The Red-River Holland
                            by Bill Breckinridge

A relationship between the Holland point type and the Cody Complex
has long been suspected. One authenticator  may paper a point as a
Holland, while another equally experienced expert may paper it as a
Scottsbluff. The two types overlap in time, and the eastern edge of the
Scottsbluff range overlaps the western edge of the Holland range. It is
almost inevitable that some technological "borrowing" would occur
between the two groups. Some of these traits are easily observed and
provide tantalizing insight into cultural relationships on the eastern
plains during the Late Paleo Era.

The Holland point type is similar to the Scottsbluff type in cross
section. The points were put to very different uses, however, as
evidenced by their wear and damage. Hollands show angled edges and
side wear typical of knives. They often display the Dalton
characteristic of one ear snapped off. This happens to replica points
when they are wiggled loose from the handle for replacement, and is a
bend-break. Using these points to pry or aggressive sharpening may
result in a flake running back from the tip, but I at least have never
seen an impact fracture on a Holland point. Scottsbluffs, on the other
hand, are dart and lance points. They were made to fly true, pierce
hide and bone, and inflict a lethal wound. When they could no longer
be sharpened into an effective killing point they were discarded and
replaced. Many examples show extreme reduction, and must have
been used many times. Longer Scottsbluff points frequently show
impact fractures. Their bases often become more concave as they are
rejuvenated and rehafted after becoming loose on the shaft.

The flaking style on first stage examples of these two point types
appears quite similar, but the bases are quite different in the method
of manufacture and the strategy of the haft. Hollands are made using
the familiar old concave paleo style base. This is chiefly created by
thinning up from the bottom, and would fit a haft with correspondingly
convex seat. This provides a great deal of security. Scottsbluff bases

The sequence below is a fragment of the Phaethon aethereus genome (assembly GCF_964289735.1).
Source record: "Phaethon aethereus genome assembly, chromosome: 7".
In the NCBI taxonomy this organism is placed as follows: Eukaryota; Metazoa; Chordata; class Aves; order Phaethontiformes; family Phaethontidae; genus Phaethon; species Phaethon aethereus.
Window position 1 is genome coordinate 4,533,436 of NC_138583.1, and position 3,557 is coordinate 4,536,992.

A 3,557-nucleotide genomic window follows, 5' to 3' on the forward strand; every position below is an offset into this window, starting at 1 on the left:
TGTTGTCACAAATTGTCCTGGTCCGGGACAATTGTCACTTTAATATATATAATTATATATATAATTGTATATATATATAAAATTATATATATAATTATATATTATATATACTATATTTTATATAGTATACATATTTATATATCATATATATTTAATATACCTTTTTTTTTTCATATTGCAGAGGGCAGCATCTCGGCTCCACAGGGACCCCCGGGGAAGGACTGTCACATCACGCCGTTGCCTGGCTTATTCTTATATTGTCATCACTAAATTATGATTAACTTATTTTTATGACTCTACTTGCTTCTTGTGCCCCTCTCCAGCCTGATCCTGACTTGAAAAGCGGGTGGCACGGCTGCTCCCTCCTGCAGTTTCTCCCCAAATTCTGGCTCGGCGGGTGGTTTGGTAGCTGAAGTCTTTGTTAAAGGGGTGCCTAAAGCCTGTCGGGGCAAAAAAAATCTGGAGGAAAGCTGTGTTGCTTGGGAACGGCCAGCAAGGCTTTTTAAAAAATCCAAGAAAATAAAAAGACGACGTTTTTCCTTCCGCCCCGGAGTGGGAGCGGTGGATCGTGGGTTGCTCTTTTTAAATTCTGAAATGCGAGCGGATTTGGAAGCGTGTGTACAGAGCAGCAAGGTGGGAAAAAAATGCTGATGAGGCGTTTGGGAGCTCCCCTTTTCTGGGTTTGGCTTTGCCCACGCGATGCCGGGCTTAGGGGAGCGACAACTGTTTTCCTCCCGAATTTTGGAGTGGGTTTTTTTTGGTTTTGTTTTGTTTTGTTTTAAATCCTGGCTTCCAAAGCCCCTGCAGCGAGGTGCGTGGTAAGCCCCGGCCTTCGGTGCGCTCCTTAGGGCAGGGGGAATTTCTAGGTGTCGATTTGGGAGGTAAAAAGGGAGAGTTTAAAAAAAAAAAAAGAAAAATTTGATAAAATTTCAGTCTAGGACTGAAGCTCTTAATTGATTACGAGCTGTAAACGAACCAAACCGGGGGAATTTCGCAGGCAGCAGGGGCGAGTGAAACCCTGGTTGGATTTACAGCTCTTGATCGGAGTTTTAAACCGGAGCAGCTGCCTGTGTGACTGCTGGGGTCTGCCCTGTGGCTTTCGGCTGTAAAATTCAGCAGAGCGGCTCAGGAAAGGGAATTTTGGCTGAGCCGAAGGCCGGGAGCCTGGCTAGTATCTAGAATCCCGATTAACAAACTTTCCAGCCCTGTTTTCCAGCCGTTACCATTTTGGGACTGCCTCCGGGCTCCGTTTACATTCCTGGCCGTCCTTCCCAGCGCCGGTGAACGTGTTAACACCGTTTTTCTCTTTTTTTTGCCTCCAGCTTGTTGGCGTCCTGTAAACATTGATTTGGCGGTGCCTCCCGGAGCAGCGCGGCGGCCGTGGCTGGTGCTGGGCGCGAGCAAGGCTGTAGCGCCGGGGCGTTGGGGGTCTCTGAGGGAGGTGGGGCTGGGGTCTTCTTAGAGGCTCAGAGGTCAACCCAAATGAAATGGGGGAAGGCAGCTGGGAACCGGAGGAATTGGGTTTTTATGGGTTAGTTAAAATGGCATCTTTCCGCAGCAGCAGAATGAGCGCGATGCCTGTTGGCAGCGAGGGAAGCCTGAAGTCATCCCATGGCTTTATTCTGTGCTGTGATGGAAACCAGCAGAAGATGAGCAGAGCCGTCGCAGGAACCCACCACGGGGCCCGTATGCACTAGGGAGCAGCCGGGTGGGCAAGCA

are created by thinning from the side, which is wasteful of length but
produces a strong stem. The base is almost always straight across
when the point is new, although damage may alter it later. This would
best fit a straight seat for the point.

So there are a few similarities between these two types, but many
more differences. The construction of the bases and hafting
arrangements would seem to indicate that these were very different
cultures. Yet, as I stated at the beginning, a relationship between
these lithic traditions is "common knowledge" among collectors. This
assumption is based on similar flaking patterns, cross section, and
geographical area. But the "proof" is the Red River Knife. On the plains
and in places such as Cody, Wyoming, or Scottsbluff, Nebraska, the
Cody culture made and used a knife form known as the Cody Knife.
This was a dedicated knife, and darts were darts until they were used
up and thrown away. But where the Dalton cultures of the east meet
the Cody Traditions of the west, heavily damaged Scottsbluff dart
points were recycled into knives. These were sharpened at an angle
and with a distinctive, steep bevel. These knives are common enough
to have been named (Red River Knife) and are recognized by most
collectors and archeologists.

Neither the Holland or Scottsbluff are sharpened with a bevel. Daltons
from the same area are beveled. Perino felt that there was a
relationship between the Sloan and the Holland. I wonder what that
knowledgeable gentleman would think if he could examine this Red
River Holland!

The Red River Holland is made of gray Permian chert. It was found in
December of 2007 by my friend Donny Replogle. In it's current
condition it's 1-1/2" long and 1" wide. It has a distinctive Holland base,
with heavy grinding. One ear is snapped off, Dalton style. The blade
has been sharpened quite distinctly into a Red River Knife. The logical
explanation is that a discarded Holland was picked up and used by the
Cody People. But an abundance of evidence points to the conclusion
that it is just what it looks like, a Red River Holland. The haft was not
re configured for a different style of mounting or repaired after
discarding. The patina is the same, and the size and style of the
flaking are consistent all over the point.               

I am fascinated by the implications of this small, worn piece of flint. I
can't help but think of the Rosetta Stone, one message in several
languages. Perhaps more Red River Hollands will surface in the future.
Perhaps you'll notice one in a frame, or coffee can or mason jar. It's
certainly food for thought
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This article was first published in
"Plains Signal", the newsletter of the
Kansas Archaeological Society
Red River resharpening
on Holland points from
the Arkansas River
Two artifacts from
the Duvall Collection,
Sand Springs